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ION Hangzhou - Keynote: Collaborative Security and an Open Internet

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14 July 2016, ION Hangzhou (China). Afternoon Keynote on Collaborative Security and an Open Internet by Internet Society CITO Olaf Kolkman.

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ION Hangzhou - Keynote: Collaborative Security and an Open Internet

  1. 1. www.internetsociety.orgwww.internetsociety.org Collaborative Security Reflections about Security and the Open Internet ION 2016 Olaf Kolkman 奥拉夫 科尔克门 kolkman@isoc.org @Kolkman
  2. 2. Collaborative Security | ION July 2016 http://www.internetsociety.org/get-involved/individuals 2
  3. 3. www.internetsociety.orgwww.internetsociety.org The Open Internet What was that about again?
  4. 4. Collaborative Security | ION July 2016Collaborative Security | ION July 20164
  5. 5. Collaborative Security | ION July 2016Collaborative Security | ION July 20165 https://www.flickr.com/photos/worldbank/4725033296/in/album-72157634090168746/
  6. 6. Collaborative Security | ION July 20166
  7. 7. Collaborative Security | ION July 20167 Security, stupid
  8. 8. Collaborative Security | ION July 2016Collaborative Security | ION July 20168
  9. 9. Collaborative Security | ION July 2016Collaborative Security | ION July 20169
  10. 10. Collaborative Security | ION July 201610
  11. 11. Collaborative Security | ION July 201611
  12. 12. Collaborative Security | ION July 2016Collaborative Security | ION July 2016 Where the rubber meets the road. 12
  13. 13. Collaborative Security | ION July 2016 Researchers 13 Development OPS Devops SDOs Orgs
  14. 14. Collaborative Security | ION July 201614 Advertisement, skip in: 0:100:090:080:070:060:050:040:030:020:010:00 12 August 2016, 11:59 PM EDT (UTC-4:00): Paper titles and abstracts due 16 August 2016, 11:59 PM EDT (UTC-4:00): Full submissions for technical papers and panels due NDSS 2017 Call for Papers
  15. 15. Collaborative Security | ION July 201615 Mutually Agreed Norms for Routing Security (MANRS) Stimulate visible improvements in security and resilience of Internet Routing by changing towards a culture of collective responsibility
  16. 16. Collaborative Security | ION July 2016 common problems to be addressed 16 1 The organization (ISP/network operator) recognizes the interdependent nature of the global routing system and its own role in contributing to a secure and resilient Internet. 2 The organization integrates best current practices related to routing security and resilience in its network management processes in line with the Actions. 3 The organization is committed to preventing, detecting and mitigating routing incidents through collaboration and coordination with peers and other ISPs in line with the Actions. 4 The organization encourages its customers and peers to adopt these Principles and Actions. Principles
  17. 17. Collaborative Security | ION July 201617 Prevent propagation of incorrect routing information. Prevent traffic with spoofed source IP addresses. Facilitate global operational communication and coordination between network operators. Facilitate validation of routing information on a global scale.
  18. 18. Collaborative Security | ION July 201618 http://www.routingmanifesto.org/ http://manrs.org/ or
  19. 19. Collaborative Security | ION July 201619
  20. 20. Collaborative Security | ION July 201620 http://www.internetsociety.org/iot/
  21. 21. Collaborative Security | ION July 201621 Living in a World of Decentralized Data Dr. Burt Kaliski, Jr. Senior Vice President and CTO, Verisign NDSS Workshop on Security of Emerging Networking Technologies (SENT) February 8, 2015
  22. 22. Collaborative Security | ION July 201622
  23. 23. Collaborative Security | ION July 201623 Areas of Responsibility Courtesy: Tschofenig et al, IETF 92 Technical Plenary Deployment Implementation Protocol Specifications and Architecture Cryptographic Primitives Improved algorithms for integer factorization, too small key size. No end-to-end security, complexity in specifications, insecure authentication protocols Buffer overflow attacks, poor UI or other usability problems, poor choice of hardware Enabled debug ports, missing deployment of security mechanisms Examples of Problems Understanding the distributed nature of the development process is essential for tackling security problems. 23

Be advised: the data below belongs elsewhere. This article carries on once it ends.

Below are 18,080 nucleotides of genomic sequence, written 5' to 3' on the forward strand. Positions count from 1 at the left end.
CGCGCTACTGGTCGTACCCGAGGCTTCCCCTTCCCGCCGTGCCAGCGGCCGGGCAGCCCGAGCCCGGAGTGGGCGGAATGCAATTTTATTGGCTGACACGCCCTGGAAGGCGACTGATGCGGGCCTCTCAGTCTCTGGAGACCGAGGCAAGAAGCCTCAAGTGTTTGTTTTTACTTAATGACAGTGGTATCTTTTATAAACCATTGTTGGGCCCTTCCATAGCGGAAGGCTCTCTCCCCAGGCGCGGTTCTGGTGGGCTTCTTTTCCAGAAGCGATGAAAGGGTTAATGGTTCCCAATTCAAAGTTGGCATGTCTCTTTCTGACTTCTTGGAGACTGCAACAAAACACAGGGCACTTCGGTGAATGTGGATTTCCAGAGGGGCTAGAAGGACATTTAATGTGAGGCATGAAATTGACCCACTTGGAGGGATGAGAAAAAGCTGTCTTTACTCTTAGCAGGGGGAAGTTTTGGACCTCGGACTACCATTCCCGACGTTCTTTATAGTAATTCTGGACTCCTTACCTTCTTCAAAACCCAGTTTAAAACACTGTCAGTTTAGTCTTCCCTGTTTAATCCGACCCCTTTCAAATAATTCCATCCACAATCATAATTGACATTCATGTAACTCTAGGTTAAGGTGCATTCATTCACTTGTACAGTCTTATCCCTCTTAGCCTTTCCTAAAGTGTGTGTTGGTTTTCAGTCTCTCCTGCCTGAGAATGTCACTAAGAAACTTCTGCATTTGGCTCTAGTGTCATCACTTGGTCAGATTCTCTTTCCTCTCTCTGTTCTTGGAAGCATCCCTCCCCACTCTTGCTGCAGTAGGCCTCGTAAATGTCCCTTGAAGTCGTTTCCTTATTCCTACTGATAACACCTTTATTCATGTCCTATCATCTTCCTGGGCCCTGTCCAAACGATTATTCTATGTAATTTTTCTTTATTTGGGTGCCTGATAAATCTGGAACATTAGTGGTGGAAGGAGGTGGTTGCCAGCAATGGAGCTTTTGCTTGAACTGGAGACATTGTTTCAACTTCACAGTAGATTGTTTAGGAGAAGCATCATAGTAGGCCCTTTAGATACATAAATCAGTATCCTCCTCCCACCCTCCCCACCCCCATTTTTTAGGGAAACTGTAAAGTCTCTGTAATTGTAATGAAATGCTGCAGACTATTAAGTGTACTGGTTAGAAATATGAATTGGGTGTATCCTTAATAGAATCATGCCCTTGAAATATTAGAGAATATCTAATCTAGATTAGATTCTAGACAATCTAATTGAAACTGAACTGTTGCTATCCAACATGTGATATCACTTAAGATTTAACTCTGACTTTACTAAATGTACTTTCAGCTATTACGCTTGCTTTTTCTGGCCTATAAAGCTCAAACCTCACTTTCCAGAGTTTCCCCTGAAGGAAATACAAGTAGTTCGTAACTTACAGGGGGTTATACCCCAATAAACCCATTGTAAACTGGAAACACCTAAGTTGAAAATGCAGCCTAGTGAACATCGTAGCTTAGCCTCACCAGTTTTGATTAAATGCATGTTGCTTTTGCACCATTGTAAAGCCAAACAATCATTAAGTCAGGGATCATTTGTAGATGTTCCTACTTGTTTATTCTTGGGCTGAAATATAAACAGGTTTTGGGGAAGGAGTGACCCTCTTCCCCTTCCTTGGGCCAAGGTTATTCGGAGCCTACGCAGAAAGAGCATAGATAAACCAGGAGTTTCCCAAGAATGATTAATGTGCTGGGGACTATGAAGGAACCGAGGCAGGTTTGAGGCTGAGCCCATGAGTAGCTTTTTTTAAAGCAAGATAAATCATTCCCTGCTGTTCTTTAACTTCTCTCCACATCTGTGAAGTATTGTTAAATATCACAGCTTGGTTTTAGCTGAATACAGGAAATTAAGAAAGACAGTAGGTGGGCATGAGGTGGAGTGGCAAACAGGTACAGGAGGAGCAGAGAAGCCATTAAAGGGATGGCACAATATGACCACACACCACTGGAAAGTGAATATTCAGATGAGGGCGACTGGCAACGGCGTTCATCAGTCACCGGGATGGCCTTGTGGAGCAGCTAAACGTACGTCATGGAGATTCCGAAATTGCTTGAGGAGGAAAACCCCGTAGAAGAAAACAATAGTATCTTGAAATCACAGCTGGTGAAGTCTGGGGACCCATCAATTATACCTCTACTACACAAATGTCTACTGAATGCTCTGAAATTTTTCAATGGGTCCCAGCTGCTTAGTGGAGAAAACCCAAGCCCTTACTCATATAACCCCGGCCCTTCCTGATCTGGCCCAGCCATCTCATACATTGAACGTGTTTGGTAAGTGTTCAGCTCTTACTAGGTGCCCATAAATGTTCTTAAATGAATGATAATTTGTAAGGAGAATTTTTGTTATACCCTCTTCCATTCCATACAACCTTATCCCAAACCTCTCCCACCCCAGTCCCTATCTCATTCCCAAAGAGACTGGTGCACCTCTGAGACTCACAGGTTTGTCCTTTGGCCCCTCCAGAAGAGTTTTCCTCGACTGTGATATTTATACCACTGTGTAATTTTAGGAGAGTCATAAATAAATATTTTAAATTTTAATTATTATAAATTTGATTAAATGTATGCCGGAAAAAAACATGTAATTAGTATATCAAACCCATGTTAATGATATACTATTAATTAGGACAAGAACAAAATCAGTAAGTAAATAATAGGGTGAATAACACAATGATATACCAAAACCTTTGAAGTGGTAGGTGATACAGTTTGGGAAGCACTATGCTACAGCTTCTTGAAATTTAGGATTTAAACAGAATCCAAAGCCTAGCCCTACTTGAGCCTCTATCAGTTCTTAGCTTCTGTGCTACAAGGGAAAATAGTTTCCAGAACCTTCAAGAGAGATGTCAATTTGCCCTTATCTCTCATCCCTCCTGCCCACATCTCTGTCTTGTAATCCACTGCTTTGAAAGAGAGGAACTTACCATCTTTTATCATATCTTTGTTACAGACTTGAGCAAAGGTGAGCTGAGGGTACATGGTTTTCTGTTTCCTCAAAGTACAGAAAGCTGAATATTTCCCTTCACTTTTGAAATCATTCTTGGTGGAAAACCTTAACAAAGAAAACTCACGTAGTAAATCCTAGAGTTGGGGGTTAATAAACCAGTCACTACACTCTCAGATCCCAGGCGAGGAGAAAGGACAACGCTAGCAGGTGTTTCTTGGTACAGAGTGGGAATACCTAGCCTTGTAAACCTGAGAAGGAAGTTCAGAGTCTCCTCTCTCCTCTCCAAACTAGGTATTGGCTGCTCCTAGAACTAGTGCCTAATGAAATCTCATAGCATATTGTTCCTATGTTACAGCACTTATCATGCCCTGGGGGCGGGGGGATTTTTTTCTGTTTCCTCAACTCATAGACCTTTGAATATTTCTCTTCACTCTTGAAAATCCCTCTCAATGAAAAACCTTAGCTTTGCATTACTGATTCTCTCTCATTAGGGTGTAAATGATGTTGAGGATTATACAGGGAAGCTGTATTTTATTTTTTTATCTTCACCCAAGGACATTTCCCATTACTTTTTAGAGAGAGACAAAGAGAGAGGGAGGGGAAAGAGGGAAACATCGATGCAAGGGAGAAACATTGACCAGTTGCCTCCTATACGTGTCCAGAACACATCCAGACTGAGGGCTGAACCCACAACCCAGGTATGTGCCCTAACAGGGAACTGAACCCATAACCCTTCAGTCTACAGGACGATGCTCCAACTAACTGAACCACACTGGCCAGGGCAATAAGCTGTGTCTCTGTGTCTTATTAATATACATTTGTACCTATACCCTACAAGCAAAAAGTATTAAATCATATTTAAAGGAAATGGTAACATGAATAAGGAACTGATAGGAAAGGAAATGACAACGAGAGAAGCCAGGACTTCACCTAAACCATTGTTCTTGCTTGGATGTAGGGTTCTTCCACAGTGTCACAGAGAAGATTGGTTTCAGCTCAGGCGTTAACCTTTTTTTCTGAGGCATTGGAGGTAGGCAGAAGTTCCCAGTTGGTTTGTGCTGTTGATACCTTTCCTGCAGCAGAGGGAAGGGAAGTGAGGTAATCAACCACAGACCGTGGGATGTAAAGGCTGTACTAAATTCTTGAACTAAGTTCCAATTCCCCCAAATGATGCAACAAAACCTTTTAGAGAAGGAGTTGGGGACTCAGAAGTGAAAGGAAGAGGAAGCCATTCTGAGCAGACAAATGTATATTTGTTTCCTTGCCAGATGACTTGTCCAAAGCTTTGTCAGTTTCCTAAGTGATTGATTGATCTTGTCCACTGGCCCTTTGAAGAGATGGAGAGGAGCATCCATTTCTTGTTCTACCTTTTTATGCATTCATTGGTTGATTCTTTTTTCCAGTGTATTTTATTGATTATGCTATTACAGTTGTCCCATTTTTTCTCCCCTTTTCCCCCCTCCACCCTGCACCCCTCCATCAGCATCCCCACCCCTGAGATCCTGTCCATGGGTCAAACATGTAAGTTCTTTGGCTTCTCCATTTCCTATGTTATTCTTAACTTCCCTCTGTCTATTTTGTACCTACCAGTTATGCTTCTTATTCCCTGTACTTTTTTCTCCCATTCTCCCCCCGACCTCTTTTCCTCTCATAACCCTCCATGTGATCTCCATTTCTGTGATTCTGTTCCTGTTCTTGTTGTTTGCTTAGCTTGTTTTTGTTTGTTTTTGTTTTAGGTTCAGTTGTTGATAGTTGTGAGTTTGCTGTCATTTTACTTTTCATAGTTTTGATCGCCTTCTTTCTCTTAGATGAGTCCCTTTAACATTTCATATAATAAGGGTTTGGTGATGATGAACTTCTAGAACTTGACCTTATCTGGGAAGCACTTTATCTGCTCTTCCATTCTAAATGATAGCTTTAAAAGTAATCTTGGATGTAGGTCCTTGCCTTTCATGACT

24. 24. Collaborative Security | ION July 201624 6/11/1524
  25. 25. Collaborative Security | ION July 201625 Can you do responsible security on a € 0.04 margin device?
  26. 26. Collaborative Security | ION July 201626 6/11/1526
  27. 27. Collaborative Security | ION July 2016 6/11/1527 Foster Confidence and Protect Opportunities Collective Responsibility Evolution and Consensus Fundamental Properties and Values Think Globally, Act Locally Smart Connected Objects These objects will have a profound impact on our lives. Important Security Questions have not been answered while we deploy. The Collaborative Security Approach has properties that will help to make a positive impact
  28. 28. www.internetsociety.orgwww.internetsociety.org Kolkman@isoc.org twitter: @kolkman Chief Internet Technology Officer Olaf M. Kolkman

Editor's Notes

  • First a few words about who we are, the Internet society….
  • We usually think of the Internet as a complex network of networks, each operated by autonomous operators whereby the services are only loosely coupled to the offered transport networks that offers a best effort service. where application providers provide their applications
  • When we talk about technology we have to remember that the technology is really an enabler for humans. The technology is primarily a driver for Socio economic capabilities.

    (Although this picture might make you wonder if we give up other social interactions … )

    But.. back to the technology for a bit.
  • Global reach, integrity: Any endpoint of the Internet can address any other endpoint, and the information received at one endpoint is as intended by the sender, wherever the receiver connects to the Internet. Implicit in this is the requirement of global, managed addressing and naming services.

    General purpose: The Internet is capable of supporting a wide range of demands for its use. While some networks within it may be optimized for certain traffic patterns or expected uses, the technology does not place inherent limitations on the applications or services that make use of it.

    Supports innovation without requiring permission (by anyone): Any person or organization can set up a new service, that abides by the existing standards and best practices, and make it available to the rest of the Internet, without requiring special permission.